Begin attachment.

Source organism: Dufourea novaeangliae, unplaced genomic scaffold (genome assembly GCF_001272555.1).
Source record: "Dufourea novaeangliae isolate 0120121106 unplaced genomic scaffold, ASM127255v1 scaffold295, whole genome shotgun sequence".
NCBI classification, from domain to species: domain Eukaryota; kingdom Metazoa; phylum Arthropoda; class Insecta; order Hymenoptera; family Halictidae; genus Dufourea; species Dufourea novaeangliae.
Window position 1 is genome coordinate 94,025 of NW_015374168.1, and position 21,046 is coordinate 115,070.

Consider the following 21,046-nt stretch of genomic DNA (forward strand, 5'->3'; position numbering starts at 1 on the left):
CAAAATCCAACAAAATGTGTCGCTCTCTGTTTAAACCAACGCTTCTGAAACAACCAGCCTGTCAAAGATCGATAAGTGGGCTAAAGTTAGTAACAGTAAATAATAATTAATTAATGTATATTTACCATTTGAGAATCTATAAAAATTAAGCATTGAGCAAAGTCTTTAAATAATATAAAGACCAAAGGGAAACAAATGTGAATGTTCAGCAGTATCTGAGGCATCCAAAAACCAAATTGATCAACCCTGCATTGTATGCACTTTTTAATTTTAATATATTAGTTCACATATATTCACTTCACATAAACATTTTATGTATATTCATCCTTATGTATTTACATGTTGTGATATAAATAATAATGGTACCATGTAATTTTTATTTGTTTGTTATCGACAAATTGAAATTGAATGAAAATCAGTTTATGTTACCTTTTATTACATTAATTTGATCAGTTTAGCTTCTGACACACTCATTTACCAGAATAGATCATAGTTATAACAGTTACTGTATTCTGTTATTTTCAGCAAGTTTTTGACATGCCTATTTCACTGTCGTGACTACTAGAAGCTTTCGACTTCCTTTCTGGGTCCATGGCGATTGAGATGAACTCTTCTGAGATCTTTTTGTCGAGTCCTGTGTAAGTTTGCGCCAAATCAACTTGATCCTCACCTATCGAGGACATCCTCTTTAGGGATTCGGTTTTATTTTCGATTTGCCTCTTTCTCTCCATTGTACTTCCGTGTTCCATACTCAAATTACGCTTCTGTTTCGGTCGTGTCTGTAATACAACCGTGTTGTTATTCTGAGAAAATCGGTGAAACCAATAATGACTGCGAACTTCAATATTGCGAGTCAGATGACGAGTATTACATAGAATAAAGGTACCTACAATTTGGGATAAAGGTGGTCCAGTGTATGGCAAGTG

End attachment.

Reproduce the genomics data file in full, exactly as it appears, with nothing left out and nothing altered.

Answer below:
Source organism: Dufourea novaeangliae, unplaced genomic scaffold (genome assembly GCF_001272555.1).
Source record: "Dufourea novaeangliae isolate 0120121106 unplaced genomic scaffold, ASM127255v1 scaffold295, whole genome shotgun sequence".
NCBI classification, from domain to species: domain Eukaryota; kingdom Metazoa; phylum Arthropoda; class Insecta; order Hymenoptera; family Halictidae; genus Dufourea; species Dufourea novaeangliae.
Window position 1 is genome coordinate 94,025 of NW_015374168.1, and position 21,046 is coordinate 115,070.

Consider the following 21,046-nt stretch of genomic DNA (forward strand, 5'->3'; position numbering starts at 1 on the left):
CAAAATCCAACAAAATGTGTCGCTCTCTGTTTAAACCAACGCTTCTGAAACAACCAGCCTGTCAAAGATCGATAAGTGGGCTAAAGTTAGTAACAGTAAATAATAATTAATTAATGTATATTTACCATTTGAGAATCTATAAAAATTAAGCATTGAGCAAAGTCTTTAAATAATATAAAGACCAAAGGGAAACAAATGTGAATGTTCAGCAGTATCTGAGGCATCCAAAAACCAAATTGATCAACCCTGCATTGTATGCACTTTTTAATTTTAATATATTAGTTCACATATATTCACTTCACATAAACATTTTATGTATATTCATCCTTATGTATTTACATGTTGTGATATAAATAATAATGGTACCATGTAATTTTTATTTGTTTGTTATCGACAAATTGAAATTGAATGAAAATCAGTTTATGTTACCTTTTATTACATTAATTTGATCAGTTTAGCTTCTGACACACTCATTTACCAGAATAGATCATAGTTATAACAGTTACTGTATTCTGTTATTTTCAGCAAGTTTTTGACATGCCTATTTCACTGTCGTGACTACTAGAAGCTTTCGACTTCCTTTCTGGGTCCATGGCGATTGAGATGAACTCTTCTGAGATCTTTTTGTCGAGTCCTGTGTAAGTTTGCGCCAAATCAACTTGATCCTCACCTATCGAGGACATCCTCTTTAGGGATTCGGTTTTATTTTCGATTTGCCTCTTTCTCTCCATTGTACTTCCGTGTTCCATACTCAAATTACGCTTCTGTTTCGGTCGTGTCTGTAATACAACCGTGTTGTTATTCTGAGAAAATCGGTGAAACCAATAATGACTGCGAACTTCAATATTGCGAGTCAGATGACGAGTATTACATAGAATAAAGGTACCTACAATTTGGGATAAAGGTGGTCCAGTGTATGGCAAGTG